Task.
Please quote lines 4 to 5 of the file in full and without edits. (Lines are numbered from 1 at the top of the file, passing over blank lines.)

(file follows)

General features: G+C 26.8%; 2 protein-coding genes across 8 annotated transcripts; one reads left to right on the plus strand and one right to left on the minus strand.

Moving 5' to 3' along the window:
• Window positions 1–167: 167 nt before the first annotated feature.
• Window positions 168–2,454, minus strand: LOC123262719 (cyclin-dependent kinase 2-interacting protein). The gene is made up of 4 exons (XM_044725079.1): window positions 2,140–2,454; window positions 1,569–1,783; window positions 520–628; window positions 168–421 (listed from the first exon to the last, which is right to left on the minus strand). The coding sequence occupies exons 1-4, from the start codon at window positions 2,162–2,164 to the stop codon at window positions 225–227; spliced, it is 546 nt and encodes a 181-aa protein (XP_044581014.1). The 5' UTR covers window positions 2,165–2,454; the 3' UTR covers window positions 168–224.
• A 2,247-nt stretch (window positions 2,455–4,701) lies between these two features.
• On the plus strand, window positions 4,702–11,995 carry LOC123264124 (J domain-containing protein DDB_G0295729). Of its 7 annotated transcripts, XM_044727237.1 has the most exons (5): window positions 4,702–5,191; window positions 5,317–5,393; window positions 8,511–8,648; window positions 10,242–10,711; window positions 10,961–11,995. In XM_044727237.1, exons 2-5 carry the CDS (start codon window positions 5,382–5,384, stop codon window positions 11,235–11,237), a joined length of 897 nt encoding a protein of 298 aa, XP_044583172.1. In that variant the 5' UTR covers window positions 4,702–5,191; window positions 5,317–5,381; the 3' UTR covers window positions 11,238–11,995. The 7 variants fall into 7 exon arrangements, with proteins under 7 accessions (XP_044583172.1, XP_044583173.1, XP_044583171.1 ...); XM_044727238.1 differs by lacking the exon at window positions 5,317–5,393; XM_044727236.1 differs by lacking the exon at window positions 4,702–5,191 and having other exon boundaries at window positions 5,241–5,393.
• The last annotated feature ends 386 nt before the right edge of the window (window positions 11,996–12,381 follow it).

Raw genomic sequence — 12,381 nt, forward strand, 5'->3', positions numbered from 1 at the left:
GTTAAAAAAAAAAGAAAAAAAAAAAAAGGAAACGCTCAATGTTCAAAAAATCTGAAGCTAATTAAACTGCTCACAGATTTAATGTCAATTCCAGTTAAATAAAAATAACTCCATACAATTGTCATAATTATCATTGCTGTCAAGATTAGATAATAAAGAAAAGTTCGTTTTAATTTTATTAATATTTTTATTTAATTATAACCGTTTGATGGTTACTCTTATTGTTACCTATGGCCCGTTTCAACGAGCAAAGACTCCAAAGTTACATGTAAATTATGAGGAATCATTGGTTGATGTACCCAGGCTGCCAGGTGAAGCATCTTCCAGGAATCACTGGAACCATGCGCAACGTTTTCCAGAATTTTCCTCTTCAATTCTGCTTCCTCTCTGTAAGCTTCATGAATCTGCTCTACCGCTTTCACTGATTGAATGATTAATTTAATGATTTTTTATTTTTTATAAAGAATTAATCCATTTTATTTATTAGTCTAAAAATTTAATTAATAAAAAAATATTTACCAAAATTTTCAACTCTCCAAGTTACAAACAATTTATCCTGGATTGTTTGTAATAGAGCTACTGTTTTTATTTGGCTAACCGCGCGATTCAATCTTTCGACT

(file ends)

• Window positions 168–2,454, minus strand: LOC123262719 (cyclin-dependent kinase 2-interacting protein). The gene is made up of 4 exons (XM_044725079.1): window positions 2,140–2,454; window positions 1,569–1,783; window positions 520–628; window positions 168–421 (listed from the first exon to the last, which is right to left on the minus strand). The coding sequence occupies exons 1-4, from the start codon at window positions 2,162–2,164 to the stop codon at window positions 225–227; spliced, it is 546 nt and encodes a 181-aa protein (XP_044581014.1). The 5' UTR covers window positions 2,165–2,454; the 3' UTR covers window positions 168–224.
• A 2,247-nt stretch (window positions 2,455–4,701) lies between these two features.